In the 1980s, homophobia was so extreme that heterosexual men were at a loss to prove that they weren't gay. One cannot prove a negative, and so heterosexual men have had to prove and reprove and reprove their heterosexuality. They would do this through multiple mechanisms, but one of the mechanisms was to police their gendered behaviors, police the way they moved their bodies, police how emotional they were with other men, and police how tactile they were with other men.

When you live in a culture that is very aware that homosexuality exists — all Western cultures today — and is very homophobic — this is America, 1988 — you can expect men to have a very narrow range of gendered behaviors. However, if you live in a culture that's incredibly homophobic, like almost all Islamic countries today, but they don't actually think that their friends or their family could be gay, well, then, their gendered behaviors aren't so policed.

So there was a particular time period, and I call it a period of high homo-hysteria, in the United States in the 1980s, in which for the first time everybody became aware that homosexuality existed en masse. And we couldn't deny this, because normal American men were dying in normal American families of AIDS. It opened up the door to the realization that anybody could be gay. That sent men into a tizzy trying to show that they weren't one of the anybodies that could be gay.

And then, after 1993, homophobia starts to dissipate at a very rapid rate, and now, today's youth, they don't care so much. And that's given them a whole new terrain of behaviors to express.

Q: We touched on some surprising findings of your work on athletes and homosexuality, but what other important behaviors have you found?

Well, the findings are only surprising to those who are 25 or 30 years of age and older. They're not really surprising to 17-year-olds. That's not to say that this new attitude exists in all demographics in all spaces in all places. But it is to say that it's a growing emergence and [homophobia] is particularly unacceptable in white, urban middle-class youth.

So some of the other interesting findings are, we've got openly gay athletes playing on teams and being successful. We've got straight men bonding more, being emotionally intimate with each other, developing bro-mances. We've got straight men cuddling, holding each other, spooning, in England. Some of that is occurring in the United States, though not as often.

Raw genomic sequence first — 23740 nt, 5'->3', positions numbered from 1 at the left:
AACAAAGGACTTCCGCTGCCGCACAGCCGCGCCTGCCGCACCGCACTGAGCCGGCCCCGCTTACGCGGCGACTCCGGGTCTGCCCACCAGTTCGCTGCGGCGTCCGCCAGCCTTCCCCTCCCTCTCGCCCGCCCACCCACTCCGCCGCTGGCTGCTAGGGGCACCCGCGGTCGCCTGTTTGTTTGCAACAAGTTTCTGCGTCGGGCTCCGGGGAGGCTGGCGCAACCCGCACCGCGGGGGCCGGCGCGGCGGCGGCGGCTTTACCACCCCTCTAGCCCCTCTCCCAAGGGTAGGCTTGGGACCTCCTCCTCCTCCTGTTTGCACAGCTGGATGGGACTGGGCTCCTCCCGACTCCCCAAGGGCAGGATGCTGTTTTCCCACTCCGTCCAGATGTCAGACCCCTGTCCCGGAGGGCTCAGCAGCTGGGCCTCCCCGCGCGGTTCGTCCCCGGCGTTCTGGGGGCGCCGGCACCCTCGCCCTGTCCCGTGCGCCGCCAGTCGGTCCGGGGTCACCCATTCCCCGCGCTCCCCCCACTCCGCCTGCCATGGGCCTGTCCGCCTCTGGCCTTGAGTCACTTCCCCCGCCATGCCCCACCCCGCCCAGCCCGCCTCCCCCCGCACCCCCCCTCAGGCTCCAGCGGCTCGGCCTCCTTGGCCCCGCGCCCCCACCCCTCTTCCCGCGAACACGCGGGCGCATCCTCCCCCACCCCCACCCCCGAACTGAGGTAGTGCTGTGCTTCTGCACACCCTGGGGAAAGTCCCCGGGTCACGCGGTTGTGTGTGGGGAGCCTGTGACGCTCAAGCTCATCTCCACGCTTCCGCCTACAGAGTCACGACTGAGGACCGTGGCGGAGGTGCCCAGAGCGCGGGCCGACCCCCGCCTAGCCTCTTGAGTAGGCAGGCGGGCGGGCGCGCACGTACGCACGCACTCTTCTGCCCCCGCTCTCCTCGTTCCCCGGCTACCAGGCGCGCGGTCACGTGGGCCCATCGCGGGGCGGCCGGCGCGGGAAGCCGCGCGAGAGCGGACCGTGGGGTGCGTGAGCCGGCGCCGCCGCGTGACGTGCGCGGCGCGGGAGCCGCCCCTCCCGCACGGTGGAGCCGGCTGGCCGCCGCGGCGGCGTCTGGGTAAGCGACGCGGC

Q: Given the current awareness of anti-gay bullying among high school kids in the United States, it may be a surprise to hear that homophobia is decreasing. Are these incidents remnants of homophobia or is something else going on?

Bullying is not on the rise. The media's willingness to call the kids who committed suicide gay is.

Homophobia is on the decline, but it's not gone. Kids will always kill themselves, including gay kids (as sad as that is), and when it's a gay kid, we will look for bullying as a cause. The encouraging aspect here is that the media is now reporting these, and there is an overwhelming and positive response.

Q: My last question is a simple one: What do you do when you're not doing sociology?

I don't think that there's ever a time I'm not doing sociology. I can't shut my brain off. Even when I'm on a holiday or just socializing, I'm constantly monitoring what's going on and discussing it in my head about what the hell I see going on.

But other than that, I'm a runner. My partner and I like to travel quite a bit. We like to lie on the couch and watch TV and I don't know, go clubbing? We're gay boys, we like to go clubbing.

Stephanie Pappas
Live Science Contributor

Stephanie Pappas is a contributing writer for Live Science, covering topics ranging from geoscience to archaeology to the human brain and behavior. She was previously a senior writer for Live Science but is now a freelancer based in Denver, Colorado, and regularly contributes to Scientific American and The Monitor, the monthly magazine of the American Psychological Association. Stephanie received a bachelor's degree in psychology from the University of South Carolina and a graduate certificate in science communication from the University of California, Santa Cruz.